One of the most enduring stories in scripture, for me, comes from Joshua 4, where Joshua is explaining to the people how they were to mark what had happened in their lives.
When the entire nation had finished crossing over the Jordan, the Lord said to Joshua: “Select twelve men from the people, one from each tribe, and command them, ‘Take twelve stones from here out of the middle of the Jordan, from the place where the priests’ feet stood, carry them over with you, and lay them down in the place where you camp tonight.’” Then Joshua summoned the twelve men from the Israelites, whom he had appointed, one from each tribe. Joshua said to them, “Pass on before the ark of the Lord your God into the middle of the Jordan, and each of you take up a stone on his shoulder, one for each of the tribes of the Israelites, so that this may be a sign among you. When your children ask in time to come, ‘What do those stones mean to you?’ then you shall tell them that the waters of the Jordan were cut off in front of the ark of the covenant of the Lord. When it crossed over the Jordan, the waters of the Jordan were cut off. So these stones shall be to the Israelites a memorial forever.” (1-7)
The stone-stacking metaphor has offered meaning in most every direction in my life. I use it as a way to explain why I think wedding ceremonies matter, to talk about what it means to gather around the Communion table, and also to mark more personal memories. As Bob Bennett sings,
I built an altar in the field
So I’ll remember
Back to this time when it’s so real
That I am loved and not alone
And if I pass by here again
I’ll be able to see
My life was scattered like these stones,
Until the Lord began to gather me.
I built an altar in the field
So I’ll remember.
But what if there are no stones?
In early October, I had a chance to drop in on my friend, Billy, who lives outside of Wimberley, Texas. He and his wife Dodee have a wonderful place there called Blue Rock, which is, among other things a recording studio and artists’ retreat.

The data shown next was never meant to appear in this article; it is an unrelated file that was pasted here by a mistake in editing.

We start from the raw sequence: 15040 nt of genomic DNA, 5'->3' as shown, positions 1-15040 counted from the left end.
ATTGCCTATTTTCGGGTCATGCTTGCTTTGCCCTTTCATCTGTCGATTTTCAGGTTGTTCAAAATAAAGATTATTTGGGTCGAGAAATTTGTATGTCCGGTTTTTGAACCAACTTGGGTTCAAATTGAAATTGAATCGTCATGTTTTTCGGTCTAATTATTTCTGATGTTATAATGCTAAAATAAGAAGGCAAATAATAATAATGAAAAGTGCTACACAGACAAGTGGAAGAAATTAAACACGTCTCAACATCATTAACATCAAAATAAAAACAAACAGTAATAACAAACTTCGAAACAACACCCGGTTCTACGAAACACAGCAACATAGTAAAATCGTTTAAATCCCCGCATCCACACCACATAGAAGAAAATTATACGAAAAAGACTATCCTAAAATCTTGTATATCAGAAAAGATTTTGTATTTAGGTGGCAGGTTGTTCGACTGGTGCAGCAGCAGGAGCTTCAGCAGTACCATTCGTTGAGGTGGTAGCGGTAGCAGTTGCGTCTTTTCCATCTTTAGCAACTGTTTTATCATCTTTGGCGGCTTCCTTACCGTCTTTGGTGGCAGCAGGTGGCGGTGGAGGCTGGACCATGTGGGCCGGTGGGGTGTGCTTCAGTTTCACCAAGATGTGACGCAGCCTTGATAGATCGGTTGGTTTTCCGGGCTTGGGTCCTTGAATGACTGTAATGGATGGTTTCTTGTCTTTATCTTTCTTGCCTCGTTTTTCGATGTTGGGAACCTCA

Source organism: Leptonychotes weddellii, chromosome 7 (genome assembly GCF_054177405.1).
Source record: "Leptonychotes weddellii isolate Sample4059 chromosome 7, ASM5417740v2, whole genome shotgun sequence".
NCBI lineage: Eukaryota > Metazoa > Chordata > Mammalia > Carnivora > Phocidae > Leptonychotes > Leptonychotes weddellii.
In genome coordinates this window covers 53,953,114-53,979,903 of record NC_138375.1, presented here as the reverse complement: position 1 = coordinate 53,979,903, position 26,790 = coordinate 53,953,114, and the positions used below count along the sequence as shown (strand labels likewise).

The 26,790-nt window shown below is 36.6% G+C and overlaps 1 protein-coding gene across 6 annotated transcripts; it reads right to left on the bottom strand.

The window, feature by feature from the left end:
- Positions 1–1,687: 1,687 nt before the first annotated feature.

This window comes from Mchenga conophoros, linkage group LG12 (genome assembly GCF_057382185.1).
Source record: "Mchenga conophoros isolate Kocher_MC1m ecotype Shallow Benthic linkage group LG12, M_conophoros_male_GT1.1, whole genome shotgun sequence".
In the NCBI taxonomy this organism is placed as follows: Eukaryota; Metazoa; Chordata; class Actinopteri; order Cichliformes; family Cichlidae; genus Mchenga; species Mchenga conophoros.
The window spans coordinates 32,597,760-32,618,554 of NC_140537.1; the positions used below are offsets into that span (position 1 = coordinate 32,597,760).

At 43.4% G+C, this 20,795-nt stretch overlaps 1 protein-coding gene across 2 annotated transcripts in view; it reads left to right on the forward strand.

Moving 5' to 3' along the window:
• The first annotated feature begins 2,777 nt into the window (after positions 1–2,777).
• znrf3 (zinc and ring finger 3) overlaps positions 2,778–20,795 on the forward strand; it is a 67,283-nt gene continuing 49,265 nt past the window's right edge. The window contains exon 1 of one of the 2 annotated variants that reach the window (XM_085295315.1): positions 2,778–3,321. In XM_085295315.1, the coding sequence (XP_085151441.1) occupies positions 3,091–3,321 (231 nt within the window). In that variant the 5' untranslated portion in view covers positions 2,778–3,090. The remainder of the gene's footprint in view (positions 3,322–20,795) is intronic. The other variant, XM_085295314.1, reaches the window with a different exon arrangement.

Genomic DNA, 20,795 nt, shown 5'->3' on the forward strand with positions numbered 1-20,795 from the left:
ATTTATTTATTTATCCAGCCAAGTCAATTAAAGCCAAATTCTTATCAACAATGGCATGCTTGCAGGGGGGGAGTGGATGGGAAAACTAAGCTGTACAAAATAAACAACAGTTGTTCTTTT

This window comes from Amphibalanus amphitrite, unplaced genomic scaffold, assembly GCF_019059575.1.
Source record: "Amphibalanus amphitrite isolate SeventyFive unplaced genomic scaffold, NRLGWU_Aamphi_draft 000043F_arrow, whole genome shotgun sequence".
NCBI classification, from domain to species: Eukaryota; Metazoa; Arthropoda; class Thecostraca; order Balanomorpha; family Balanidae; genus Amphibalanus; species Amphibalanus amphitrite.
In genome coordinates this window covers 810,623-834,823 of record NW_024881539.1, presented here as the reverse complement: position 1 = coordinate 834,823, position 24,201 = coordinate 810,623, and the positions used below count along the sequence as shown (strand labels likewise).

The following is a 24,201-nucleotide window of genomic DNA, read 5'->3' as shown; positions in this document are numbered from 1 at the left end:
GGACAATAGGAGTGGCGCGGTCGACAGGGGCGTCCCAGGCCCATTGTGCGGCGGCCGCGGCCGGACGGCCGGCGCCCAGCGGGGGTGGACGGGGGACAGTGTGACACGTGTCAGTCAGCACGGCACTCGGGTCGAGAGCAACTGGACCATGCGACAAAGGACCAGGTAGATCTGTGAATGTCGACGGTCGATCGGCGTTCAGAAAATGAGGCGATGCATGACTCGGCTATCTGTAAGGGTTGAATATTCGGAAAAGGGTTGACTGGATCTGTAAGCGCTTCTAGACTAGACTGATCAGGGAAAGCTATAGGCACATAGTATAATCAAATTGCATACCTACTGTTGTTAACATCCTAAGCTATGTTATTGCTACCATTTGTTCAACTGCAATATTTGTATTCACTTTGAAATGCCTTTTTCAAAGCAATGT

“We don’t know if the water will be back,” Billy said. Their home found its name in the big blue rock that lived in the riverbed down below, ten feet high and fourteen feet wide. Billy and I sat drinking coffee on their big back porch, looking out over the rock and riverbed, and we talked about the drought that had the Hill Country by the throat.
Last week, the water returned, with a vengeance, and when the storm was over, there was a noticeable change in the valley below. Blue Rock — the stone that named them — was gone.
To paraphrase Joshua, when your children ask in time to come, “Where did the stones go?” What will we tell them?
We must tell them stories of grief. Tell them of the floods that break boulders into pebbles, of the sicknesses that take loved ones, of the circumstances that kill dreams. We must tell them of the darkness that is heavy as sorrow, of the hunger that devours so many, of the despair that appears as endless as the stars. And then we must begin to gather new stones and stack them up again while we still remember that love is stronger than death, that grace defies gravity, that hope cannot be washed away. It is the stories, not the stones, that matter most.
Made apple dip for g’children’s after school snack just before reading this. Their current assignment here is to bring me interesting rocks so we can raise an altar beneath the red oak. Thank you for all the reminders of lost and found.
“A time to gather stones together.” Thanks.
I remember teaching this story to a group of children by having them pick up a stone as they crossed the room. I especially recall how excited Ruben got when he chanced to pick up the stone with Reuben’s name on it. I’ll bet he remembers the story when he’s my age.
“until the Lord began to gather me”…
yes, stories… where did the stones go, how were they scattered and who put them back together again…. only because of my scattering do I cry out to be gathered.